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Ancient tomb door with a beautiful menorah inscription revealed in Israel

Detail of the carved menorah at the tomb of the door.

(Photo by Numerous Rogovsky)

As the Jewish holiday of Hanukkah comes to an end, the discovery of an ancient tomb door with a beautiful menorah inscription provides a fascinating glimpse into Israel’s rich history.

The basalt tomb, which is undergoing preservation work, was recently on display at the Institute of Archaeology at the Hebrew University in Jerusalem.

The door was discovered in Tiberias in Israel to the Galilee region in 2010 by archaeologists from the University, but was only unveiled to the public a few weeks ago, said Dr. Katia Cytryn-Silverman, a senior lecturer at the Hebrew University, Institute of Archaeology and Department of Islamic and Middle East Studies.

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Cytryn-Silverman, who leads the current Tiberias excavation, explained that the door drew a lot of attention when it went on display.

Tomb of the menorah is exposed during excavations in Tiberias in 2010.

(Photo by the expedition)

“If this happened in the direction of the Jewish Holiday of Hanukkah ─ celebrates the liberation and rededication of the Second Temple by the Maccabeans (second century BCE) and the miracle of the lasting oil burned in the Temple of the menorah for eight days ─ we decided to find out the public knowledge, as a good desire for Hannukah and for the holiday season,” she told Fox News, via e-mail.

The tomb is decorated with an image of the seven branched menorah that stood in the old Jewish Temple, one of the most important symbols of Judaism. (A nine-branched menorah lit to celebrate Chanukah, which this year began on Dec. 12 and runs to Dec. 20.)

The artifact also serves as a reminder of Israel’s multicultural heritage, Cytryn-Silverman said.

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Grave is still in-situ excavation at the site.

(Photo by the expedition)

Probably a part of a Jewish tomb from the second to the fourth century, the door was discovered during the excavations of a former mosque, and sugar work dates from the seventh century.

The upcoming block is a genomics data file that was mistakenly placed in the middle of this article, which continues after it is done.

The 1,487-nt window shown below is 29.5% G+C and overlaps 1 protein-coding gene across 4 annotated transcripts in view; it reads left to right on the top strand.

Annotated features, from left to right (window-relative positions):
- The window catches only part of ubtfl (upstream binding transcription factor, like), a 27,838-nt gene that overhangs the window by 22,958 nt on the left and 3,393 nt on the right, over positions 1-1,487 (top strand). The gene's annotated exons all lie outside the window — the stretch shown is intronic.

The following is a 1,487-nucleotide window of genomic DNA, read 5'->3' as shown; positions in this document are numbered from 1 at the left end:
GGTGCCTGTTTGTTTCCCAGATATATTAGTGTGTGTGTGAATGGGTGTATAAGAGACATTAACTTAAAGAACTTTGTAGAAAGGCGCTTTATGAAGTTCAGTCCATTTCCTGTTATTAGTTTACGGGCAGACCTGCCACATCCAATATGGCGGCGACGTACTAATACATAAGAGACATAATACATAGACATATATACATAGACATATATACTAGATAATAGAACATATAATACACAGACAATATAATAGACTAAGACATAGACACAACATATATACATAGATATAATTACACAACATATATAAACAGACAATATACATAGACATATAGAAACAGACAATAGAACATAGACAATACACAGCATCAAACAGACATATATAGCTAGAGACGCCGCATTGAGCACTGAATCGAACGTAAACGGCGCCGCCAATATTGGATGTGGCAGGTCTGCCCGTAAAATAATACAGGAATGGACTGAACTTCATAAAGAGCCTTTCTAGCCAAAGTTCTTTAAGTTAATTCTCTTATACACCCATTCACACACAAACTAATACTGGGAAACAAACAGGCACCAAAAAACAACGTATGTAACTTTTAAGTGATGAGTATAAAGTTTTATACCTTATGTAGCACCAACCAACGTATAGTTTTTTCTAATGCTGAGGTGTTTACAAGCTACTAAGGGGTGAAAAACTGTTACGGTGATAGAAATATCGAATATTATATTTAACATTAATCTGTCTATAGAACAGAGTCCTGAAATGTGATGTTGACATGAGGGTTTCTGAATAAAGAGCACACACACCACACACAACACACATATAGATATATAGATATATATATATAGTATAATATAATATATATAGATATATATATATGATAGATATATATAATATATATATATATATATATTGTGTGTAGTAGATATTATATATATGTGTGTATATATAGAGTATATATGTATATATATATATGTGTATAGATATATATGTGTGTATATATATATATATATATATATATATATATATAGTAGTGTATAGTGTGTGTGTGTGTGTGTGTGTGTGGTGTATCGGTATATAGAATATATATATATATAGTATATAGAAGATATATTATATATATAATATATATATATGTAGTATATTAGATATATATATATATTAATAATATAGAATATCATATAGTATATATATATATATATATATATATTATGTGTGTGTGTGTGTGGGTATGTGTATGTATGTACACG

“We found that the top step of a staircase that leads to a small room that was actually part of a basalt-Jewish-grave,” Cytryn-Silverman explained.

“Such a tomb doors, probably taken from the Jewish cemetery in the north of the classic city [of Tiberias], al brought in this area during the beginning of the eighth century, when the Umayyads changed the simple mosque of the seventh century, in a monumental mosque,” Cytryn-Silverman explained.

The plate was used as the basis for a pillar in the mosque, she added.

Dr. Katia Cytryn-Silverman, excavation director, stood at the door with carved menorah, on the Collections in the Hall of the Institute of Archaeology, the Hebrew University.

(Photo by Numerous Rogovsky)

At its height, in the eighth century, the Umayyad Caliphate stretched across a large part of the Middle East, North Africa and Spain.

The tomb of the colorful history, however, not at the end. The mosque was destroyed by an earthquake in 1068, and then leave. But then, during the Crusade era, the site was a part of a complex dedicated to the production of sugar.

Cytryn-Silverman cites a twelfth-century sugar delivery request of the knights hospitaller of Jerusalem their facilities in Tiberias and the Mount Pelerin, Lebanon.

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The site is use came to an end when the building collapsed in the beginning of the thirteenth century.

Cytryn-Silverman told Fox News there are still plenty of questions to be answered about the door. “The fact that this person is chosen for a top step is also a challenge for our modern mind: was this a positive or negative credit of the menorah?” she said. “They were stepping on purpose? Does the room serve a special function? Were the residents of the home actually be aware of the importance of it? This Was just a beautifully decorated piece?

While these questions are still difficult to answer, the very use [the door] on this place, and our ultimate exposure, revived the long route, of Jewish hands, to be a Muslim, and the Christian owners.”

The tomb seal is one of many fascinating archaeological finds in Israel in recent months. Archaeologists, for example, has recently launched a drone to search for a mysterious ancient structure in the heart of an Israeli military training area.

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In the past month, there are new facts dated Christ’s tomb in Jerusalem, the Church of the Holy Tomb from the Roman period, matching historical records.

Archeologists also recently discovered a beautiful 1500 year old Christian mosaic in the ancient Mediterranean coastal city of Ashdod-Yam, which is now part of the modern city of Ashdod.

Other finds include the skeleton of a pregnant woman, dating back 3200 years, in Israel’s Timna Valley, a place once known as “King Solomon’s Mines.

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In October, archaeologists in Jerusalem announced that they have discovered a new section of the Western Wall, which has been hidden for 1700 years.

Some experts also believe they have the lost Roman city of Julias, formerly the village of Bethsaida, which was the home of Jesus’ apostles, Peter, Andrew and Philip.

Follow James Rogers on Twitter @jamesjrogers

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